Demirdjian discussed the contents of the book: the story starts with Tehlirian in Serbia, where he had gone as a young man to help his father in business, leaving his mother and siblings behind in Yerzinga. When the war breaks out, Tehlirian goes to the Caucasus to join General Antranik’s battalion. Antranig and his men help occupy Western Armenia and reach as far as Yerzinga, Tehlirian’s hometown. There he finds his niece, who tells him that his mother, brothers, and sisters-in-law are all dead. The Armenians are forced to retreat and after the war Tehlirian goes to Europe, where he is enlisted by Shahan Natalie and the ARF to participate in Operation Nemesis, the plan to assassinate the former Ottoman leaders responsible for the Armenian Genocide.

Shahan Natalie, who was the mastermind of the operation, had been ousted from the ARF ranks some years before, and by the time the book was written, had become the head of the AGBU’s New England District Office. Since the original book’s publication was supervised and edited by the editorial staff of Housaper, which included former Armenian Prime Minister Simon Vratsian and other members of the ARF’s Central Bureau, they demanded that Natalie’s name be left out of the book. However, Tehlirian insisted that the true events be recognized, and therefore Shahan Natalie’s part in the events is mentioned, but referring to him only as “the comrade responsible” and other titles.

The book concludes with Tehlirian going to Berlin, the assassination, the trial and subsequent acquittal.

Importance of Truth in History

Demirdjian stressed that the importance of this publication is that it is the true version of the events of Operation Nemesis, or at least the closest testimony we have. When Tehlirian gave testimony at his trial in Berlin, he stated that he was in Yerzinga during the massacres and saw his family, including sisters, killed. Tehlirian was lying — the truth was, he was living in Serbia and he had no sisters. This raises some good philosophical questions about the nature of law and justice — as does the entire issue of the assassination and why it had to be done in the first place, which is what Lemkin had pointed out. Nevertheless, Tehlirian’s family was in fact killed and he did travel to Yerzinga and witness the aftermath of the decimation of its Armenian population.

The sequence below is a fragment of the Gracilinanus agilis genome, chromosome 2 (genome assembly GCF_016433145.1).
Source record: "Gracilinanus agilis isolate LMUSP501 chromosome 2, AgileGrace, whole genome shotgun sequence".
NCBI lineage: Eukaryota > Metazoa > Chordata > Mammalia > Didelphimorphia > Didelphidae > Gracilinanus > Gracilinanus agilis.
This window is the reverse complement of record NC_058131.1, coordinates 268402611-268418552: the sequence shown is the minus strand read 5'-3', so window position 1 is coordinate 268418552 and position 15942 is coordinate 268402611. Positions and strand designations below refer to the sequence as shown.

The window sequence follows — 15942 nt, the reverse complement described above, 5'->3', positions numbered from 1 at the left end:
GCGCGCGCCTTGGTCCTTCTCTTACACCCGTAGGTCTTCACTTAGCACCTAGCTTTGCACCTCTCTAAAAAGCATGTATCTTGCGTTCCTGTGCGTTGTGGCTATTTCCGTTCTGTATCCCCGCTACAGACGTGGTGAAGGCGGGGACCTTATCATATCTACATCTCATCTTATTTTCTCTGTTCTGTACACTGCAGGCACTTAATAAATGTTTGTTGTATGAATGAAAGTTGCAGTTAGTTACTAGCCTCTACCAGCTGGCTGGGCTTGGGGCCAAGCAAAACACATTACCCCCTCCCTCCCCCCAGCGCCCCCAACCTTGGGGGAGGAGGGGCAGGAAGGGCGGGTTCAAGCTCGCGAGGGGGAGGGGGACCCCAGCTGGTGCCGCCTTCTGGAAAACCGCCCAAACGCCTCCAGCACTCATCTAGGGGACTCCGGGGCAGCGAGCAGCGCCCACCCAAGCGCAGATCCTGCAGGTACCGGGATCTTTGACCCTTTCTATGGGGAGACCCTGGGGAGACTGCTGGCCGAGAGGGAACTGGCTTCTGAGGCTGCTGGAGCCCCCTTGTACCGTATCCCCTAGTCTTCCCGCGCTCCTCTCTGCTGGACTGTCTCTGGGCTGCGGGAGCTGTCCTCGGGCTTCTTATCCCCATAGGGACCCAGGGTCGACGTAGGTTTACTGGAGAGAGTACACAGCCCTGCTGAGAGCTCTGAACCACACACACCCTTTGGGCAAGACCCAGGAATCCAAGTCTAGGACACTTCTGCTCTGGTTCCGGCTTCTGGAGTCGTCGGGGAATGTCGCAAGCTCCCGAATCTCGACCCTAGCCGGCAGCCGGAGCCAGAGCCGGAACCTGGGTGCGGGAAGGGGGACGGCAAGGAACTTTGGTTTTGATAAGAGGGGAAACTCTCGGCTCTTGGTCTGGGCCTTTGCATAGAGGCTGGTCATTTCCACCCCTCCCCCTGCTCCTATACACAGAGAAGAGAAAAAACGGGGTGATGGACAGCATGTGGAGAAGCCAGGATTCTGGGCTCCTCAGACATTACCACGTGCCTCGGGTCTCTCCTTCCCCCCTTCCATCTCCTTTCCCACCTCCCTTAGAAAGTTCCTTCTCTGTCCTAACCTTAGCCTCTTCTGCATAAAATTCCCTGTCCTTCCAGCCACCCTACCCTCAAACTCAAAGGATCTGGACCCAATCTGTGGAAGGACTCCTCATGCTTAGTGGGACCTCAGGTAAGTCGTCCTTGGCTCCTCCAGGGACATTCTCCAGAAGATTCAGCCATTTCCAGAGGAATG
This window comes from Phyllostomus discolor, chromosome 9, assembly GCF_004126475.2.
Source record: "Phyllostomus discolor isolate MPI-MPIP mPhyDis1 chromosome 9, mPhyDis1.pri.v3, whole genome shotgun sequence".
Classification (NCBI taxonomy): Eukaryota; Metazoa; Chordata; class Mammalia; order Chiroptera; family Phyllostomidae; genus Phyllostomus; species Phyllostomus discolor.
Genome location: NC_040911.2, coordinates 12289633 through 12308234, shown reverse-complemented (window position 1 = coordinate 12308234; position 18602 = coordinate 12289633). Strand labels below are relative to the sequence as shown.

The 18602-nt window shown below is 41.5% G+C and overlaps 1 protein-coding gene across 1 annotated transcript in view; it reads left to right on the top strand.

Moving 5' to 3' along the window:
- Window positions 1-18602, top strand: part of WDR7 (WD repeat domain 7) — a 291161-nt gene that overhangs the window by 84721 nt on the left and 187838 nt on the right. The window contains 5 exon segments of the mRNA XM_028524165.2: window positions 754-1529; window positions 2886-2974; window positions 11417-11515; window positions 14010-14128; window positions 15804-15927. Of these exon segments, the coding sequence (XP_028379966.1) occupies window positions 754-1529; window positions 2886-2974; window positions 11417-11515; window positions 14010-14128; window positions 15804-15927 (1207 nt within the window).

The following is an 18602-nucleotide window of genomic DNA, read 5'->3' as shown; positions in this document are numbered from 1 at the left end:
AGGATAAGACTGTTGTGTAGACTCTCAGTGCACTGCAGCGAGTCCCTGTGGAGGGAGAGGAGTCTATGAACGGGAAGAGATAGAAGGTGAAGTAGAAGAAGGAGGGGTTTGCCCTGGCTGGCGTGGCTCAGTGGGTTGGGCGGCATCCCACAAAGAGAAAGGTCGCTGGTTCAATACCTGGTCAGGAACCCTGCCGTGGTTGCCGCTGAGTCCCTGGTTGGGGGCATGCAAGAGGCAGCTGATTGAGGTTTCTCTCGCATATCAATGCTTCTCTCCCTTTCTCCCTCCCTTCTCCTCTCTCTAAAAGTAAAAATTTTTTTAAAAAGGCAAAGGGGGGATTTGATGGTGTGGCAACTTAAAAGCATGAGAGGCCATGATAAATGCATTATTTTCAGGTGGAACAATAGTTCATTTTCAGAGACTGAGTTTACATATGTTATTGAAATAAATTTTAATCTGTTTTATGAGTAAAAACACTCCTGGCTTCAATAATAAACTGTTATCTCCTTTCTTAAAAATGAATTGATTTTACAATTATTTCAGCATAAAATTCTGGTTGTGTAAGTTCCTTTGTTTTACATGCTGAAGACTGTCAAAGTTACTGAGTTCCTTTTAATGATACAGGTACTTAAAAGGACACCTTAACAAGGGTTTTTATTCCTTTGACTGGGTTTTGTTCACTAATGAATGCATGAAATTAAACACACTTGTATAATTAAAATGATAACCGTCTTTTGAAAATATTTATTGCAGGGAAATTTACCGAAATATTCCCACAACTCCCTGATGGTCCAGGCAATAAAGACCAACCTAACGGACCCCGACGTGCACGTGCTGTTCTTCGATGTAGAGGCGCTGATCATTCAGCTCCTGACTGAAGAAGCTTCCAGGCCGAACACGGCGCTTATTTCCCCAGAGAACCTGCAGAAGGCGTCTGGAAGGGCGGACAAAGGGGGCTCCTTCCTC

However, since Tehlirian’s memoirs have never been translated into English, few people are aware of the true facts of his life and a popularized account of his story has circulated ever since the court transcripts from his trial were published by the Mekhitarists in the 1920s. Previous historians and scholars outside the Armenian-speaking world have relied on the court testimony to tell Tehlirian’s story; Demirdjian stated that Tehlirian himself came clean about what really happened, and we too should be careful to tell the truth, because Tehlirian’s story can be incorrectly used by Armenians who don’t know any better, as well as abused by our adversaries who can twist the story in order to condemn us. Demirdjian would like to see Remembrances serve as the foundation for future academic study of the Genocide and of the Armenian revolutionary movement and Operation Nemesis.

Kemah Gorge

In addition, Demirdjian stated, the book would be an excellent tool for educators to teach about the Genocide and modern Armenian history, considering that it contains a sort of “micro-history” of the Genocide. There are numerous incidents in the book that tell the story of the Armenians in that time, as Tehlirian traveled throughout Western Armenia, the Ottoman Empire, Europe, the Caucasus, and so on. His experiences included working with Sepastatsi Mourad’s administration over Yerzinga as a “collector of orphans,” rescuing Armenian orphans who had been taken by Kurdish families in the region, among other moving episodes and historical testimonies. In other words, the book is a historical primary source and should be treated and used as such. Demirdjian and Garapedian are both optimistic about the value of an English translation of this historic memoir, not only for the Armenian community and not only for justice for the Armenian Genocide, but for the world and for the understanding of genocide, law, and human rights in general.